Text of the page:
After the revelations in volume eight, the world of Vampire Knight goes—please pardon my indelicacy, but this is really the only way to put it—batshit crazy.
Pureblood vampire Rido Kuran (our villain) completes his resurrection and summons his followers to him. Said followers feel no compunction about snacking on the day class students of Cross Academy, so the noble vampires of the night class must protect them. Kaname challenges the vampire senate, Zero gains thorny super powers along with some self-control, Yuki squares off against Rido, and the Hunters Association arrives to exterminate the night class, but is held off by Headmaster Cross and his hunter pal, Toga.
This synopsis might make it seem as if the volume is action-packed, but “incoherent” is actually closer to the truth. I honestly have no idea why half of this stuff is going on. Perhaps it’s because it’s been three months since I read volume eight, but that just goes to show how little of this series is actually memorable beyond its main characters and its prettiness. Zero’s evolution is genuinely interesting, though, and makes for some cool moments near the end of the volume.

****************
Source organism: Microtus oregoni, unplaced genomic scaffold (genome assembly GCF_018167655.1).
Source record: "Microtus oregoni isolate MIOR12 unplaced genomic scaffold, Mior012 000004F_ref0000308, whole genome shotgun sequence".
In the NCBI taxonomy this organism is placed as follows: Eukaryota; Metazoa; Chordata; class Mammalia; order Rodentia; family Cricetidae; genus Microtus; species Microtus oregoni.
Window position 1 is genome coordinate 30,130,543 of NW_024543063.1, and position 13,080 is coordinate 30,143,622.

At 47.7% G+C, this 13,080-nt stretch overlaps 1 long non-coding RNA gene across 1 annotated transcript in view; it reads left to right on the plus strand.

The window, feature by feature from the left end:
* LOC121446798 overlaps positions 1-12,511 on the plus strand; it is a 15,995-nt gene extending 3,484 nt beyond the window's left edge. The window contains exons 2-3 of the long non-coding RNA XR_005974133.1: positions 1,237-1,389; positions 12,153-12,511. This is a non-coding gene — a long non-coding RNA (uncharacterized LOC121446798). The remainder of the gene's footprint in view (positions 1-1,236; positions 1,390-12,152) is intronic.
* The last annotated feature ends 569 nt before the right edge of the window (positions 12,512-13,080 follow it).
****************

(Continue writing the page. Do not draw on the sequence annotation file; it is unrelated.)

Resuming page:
The art of this series is usually its best asset, but Hino’s style is far more suited for depicting pretty, angsty vampires than scenes of battle. Many times, I was left puzzled by what was happening—“‘Shunk?!’ What just went ‘Shunk?!’”—and kept confusing Rido and Toga, since they both have wavy shoulder-length black hair and an unruly forelock.
I am left to conclude that Vampire Knight is like a morsel of dark chocolate: its bittersweet taste lingers on your tongue while you’re consuming it, but its impact doesn’t last much beyond that moment.
Review copy provided by the publisher. Review originally published at Manga Recon.